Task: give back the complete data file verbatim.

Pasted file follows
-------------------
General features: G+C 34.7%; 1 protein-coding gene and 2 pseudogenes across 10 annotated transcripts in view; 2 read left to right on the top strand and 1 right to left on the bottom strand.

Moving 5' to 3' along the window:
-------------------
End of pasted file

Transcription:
General features: G+C 34.7%; 1 protein-coding gene and 2 pseudogenes across 10 annotated transcripts in view; 2 read left to right on the top strand and 1 right to left on the bottom strand.

Moving 5' to 3' along the window: